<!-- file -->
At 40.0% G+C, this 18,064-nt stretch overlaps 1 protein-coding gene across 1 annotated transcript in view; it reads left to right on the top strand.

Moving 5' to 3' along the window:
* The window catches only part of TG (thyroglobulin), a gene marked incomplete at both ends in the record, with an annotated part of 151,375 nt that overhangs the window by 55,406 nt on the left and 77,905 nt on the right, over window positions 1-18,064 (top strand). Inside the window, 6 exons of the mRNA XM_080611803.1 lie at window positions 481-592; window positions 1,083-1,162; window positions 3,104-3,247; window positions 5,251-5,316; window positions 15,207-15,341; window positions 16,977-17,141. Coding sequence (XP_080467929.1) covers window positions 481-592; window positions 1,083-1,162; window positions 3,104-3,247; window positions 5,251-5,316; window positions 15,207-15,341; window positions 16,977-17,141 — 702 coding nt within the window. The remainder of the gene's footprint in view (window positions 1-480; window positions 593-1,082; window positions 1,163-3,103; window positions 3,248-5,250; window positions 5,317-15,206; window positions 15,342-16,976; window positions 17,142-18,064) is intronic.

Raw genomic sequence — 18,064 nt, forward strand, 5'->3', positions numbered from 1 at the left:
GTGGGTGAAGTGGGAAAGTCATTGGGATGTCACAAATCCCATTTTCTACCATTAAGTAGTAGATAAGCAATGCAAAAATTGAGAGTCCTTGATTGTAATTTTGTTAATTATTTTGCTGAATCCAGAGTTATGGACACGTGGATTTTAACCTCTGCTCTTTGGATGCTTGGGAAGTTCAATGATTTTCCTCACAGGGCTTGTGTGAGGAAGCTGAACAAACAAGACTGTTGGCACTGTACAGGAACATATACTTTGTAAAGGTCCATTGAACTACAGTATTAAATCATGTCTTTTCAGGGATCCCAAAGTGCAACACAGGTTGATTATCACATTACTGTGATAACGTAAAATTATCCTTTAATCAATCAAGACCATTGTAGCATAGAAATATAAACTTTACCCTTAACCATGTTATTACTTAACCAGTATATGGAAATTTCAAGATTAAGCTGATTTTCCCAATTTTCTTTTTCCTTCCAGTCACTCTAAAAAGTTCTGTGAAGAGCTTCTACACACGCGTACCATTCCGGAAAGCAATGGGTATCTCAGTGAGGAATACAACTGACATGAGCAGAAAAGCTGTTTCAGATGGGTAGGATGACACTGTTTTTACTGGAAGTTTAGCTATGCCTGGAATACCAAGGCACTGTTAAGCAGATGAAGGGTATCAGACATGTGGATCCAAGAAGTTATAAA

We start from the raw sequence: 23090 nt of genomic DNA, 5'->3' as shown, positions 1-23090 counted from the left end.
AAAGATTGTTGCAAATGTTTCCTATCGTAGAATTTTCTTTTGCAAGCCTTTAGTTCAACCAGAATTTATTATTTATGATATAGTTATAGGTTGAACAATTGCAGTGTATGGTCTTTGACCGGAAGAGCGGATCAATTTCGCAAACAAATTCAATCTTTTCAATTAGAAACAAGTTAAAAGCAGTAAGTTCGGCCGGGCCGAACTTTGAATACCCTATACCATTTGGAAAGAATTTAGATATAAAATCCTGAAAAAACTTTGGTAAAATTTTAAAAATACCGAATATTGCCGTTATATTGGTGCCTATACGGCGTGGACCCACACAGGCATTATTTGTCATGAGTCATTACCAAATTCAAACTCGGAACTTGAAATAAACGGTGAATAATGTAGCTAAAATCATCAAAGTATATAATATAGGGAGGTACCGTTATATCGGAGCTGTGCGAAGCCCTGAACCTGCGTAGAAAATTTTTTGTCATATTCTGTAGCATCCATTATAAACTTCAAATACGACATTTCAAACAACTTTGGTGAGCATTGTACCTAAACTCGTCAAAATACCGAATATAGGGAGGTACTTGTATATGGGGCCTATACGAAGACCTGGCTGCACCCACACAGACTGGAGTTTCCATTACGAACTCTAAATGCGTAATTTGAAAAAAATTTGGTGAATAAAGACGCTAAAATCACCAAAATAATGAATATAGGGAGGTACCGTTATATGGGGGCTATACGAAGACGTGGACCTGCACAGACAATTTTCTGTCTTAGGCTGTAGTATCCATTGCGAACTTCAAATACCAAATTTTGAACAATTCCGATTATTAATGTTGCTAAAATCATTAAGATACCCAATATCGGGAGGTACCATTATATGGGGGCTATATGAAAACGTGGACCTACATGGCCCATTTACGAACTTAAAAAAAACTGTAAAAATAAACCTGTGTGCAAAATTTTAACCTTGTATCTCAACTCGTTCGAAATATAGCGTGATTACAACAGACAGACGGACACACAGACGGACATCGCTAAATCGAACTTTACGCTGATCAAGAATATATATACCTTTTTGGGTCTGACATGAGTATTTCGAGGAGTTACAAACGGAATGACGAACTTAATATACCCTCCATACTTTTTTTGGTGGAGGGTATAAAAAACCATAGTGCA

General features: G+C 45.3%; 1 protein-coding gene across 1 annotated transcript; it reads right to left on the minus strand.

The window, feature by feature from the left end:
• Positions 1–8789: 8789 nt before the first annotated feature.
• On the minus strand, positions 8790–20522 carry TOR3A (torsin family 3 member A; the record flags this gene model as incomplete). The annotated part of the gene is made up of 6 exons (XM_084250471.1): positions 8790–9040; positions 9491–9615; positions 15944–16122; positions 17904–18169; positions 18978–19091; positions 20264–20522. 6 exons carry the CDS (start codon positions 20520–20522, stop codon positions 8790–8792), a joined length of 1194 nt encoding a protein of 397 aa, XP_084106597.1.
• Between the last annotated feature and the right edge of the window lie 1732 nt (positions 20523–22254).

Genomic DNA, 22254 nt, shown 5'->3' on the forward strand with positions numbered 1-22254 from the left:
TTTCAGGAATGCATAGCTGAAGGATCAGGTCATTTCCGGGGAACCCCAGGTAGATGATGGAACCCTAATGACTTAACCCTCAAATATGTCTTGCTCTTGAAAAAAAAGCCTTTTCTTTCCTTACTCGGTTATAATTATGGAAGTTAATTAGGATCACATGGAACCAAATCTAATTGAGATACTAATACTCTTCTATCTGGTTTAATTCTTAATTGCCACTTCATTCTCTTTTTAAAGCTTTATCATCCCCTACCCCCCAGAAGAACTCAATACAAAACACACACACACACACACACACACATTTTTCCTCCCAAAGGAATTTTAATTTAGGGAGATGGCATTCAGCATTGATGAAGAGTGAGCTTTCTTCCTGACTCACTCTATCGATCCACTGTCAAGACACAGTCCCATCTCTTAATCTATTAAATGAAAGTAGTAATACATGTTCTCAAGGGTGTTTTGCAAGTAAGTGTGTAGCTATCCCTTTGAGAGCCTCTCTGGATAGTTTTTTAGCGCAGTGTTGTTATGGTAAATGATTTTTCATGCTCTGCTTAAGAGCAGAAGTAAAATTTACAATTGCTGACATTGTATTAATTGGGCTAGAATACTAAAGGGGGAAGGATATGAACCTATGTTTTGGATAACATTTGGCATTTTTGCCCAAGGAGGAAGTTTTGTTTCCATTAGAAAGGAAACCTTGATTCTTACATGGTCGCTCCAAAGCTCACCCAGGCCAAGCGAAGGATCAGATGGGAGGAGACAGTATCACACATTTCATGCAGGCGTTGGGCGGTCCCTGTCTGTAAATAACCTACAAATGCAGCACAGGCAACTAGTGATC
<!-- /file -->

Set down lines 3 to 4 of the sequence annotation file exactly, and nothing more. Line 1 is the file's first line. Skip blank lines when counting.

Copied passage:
* The window catches only part of TG (thyroglobulin), a gene marked incomplete at both ends in the record, with an annotated part of 151,375 nt that overhangs the window by 55,406 nt on the left and 77,905 nt on the right, over window positions 1-18,064 (top strand). Inside the window, 6 exons of the mRNA XM_080611803.1 lie at window positions 481-592; window positions 1,083-1,162; window positions 3,104-3,247; window positions 5,251-5,316; window positions 15,207-15,341; window positions 16,977-17,141. Coding sequence (XP_080467929.1) covers window positions 481-592; window positions 1,083-1,162; window positions 3,104-3,247; window positions 5,251-5,316; window positions 15,207-15,341; window positions 16,977-17,141 — 702 coding nt within the window. The remainder of the gene's footprint in view (window positions 1-480; window positions 593-1,082; window positions 1,163-3,103; window positions 3,248-5,250; window positions 5,317-15,206; window positions 15,342-16,976; window positions 17,142-18,064) is intronic.

Raw genomic sequence — 18,064 nt, forward strand, 5'->3', positions numbered from 1 at the left: